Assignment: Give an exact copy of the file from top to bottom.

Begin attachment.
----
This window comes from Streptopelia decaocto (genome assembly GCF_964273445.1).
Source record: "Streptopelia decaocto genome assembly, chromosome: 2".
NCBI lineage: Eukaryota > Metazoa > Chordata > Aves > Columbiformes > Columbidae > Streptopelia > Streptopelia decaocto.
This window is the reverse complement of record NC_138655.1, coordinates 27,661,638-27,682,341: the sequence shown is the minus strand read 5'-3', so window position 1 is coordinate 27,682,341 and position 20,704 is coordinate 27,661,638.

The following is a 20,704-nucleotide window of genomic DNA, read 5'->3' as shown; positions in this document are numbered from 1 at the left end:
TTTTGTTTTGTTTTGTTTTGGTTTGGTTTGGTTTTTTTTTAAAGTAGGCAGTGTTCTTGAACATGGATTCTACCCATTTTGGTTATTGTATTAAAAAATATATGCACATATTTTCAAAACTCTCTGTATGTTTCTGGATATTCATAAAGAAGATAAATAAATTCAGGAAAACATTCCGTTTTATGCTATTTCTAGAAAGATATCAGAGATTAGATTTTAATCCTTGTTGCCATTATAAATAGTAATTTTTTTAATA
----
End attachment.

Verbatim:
This window comes from Streptopelia decaocto (genome assembly GCF_964273445.1).
Source record: "Streptopelia decaocto genome assembly, chromosome: 2".
NCBI lineage: Eukaryota > Metazoa > Chordata > Aves > Columbiformes > Columbidae > Streptopelia > Streptopelia decaocto.
This window is the reverse complement of record NC_138655.1, coordinates 27,661,638-27,682,341: the sequence shown is the minus strand read 5'-3', so window position 1 is coordinate 27,682,341 and position 20,704 is coordinate 27,661,638.

The following is a 20,704-nucleotide window of genomic DNA, read 5'->3' as shown; positions in this document are numbered from 1 at the left end:
TTTTGTTTTGTTTTGTTTTGGTTTGGTTTGGTTTTTTTTTAAAGTAGGCAGTGTTCTTGAACATGGATTCTACCCATTTTGGTTATTGTATTAAAAAATATATGCACATATTTTCAAAACTCTCTGTATGTTTCTGGATATTCATAAAGAAGATAAATAAATTCAGGAAAACATTCCGTTTTATGCTATTTCTAGAAAGATATCAGAGATTAGATTTTAATCCTTGTTGCCATTATAAATAGTAATTTTTTTAATA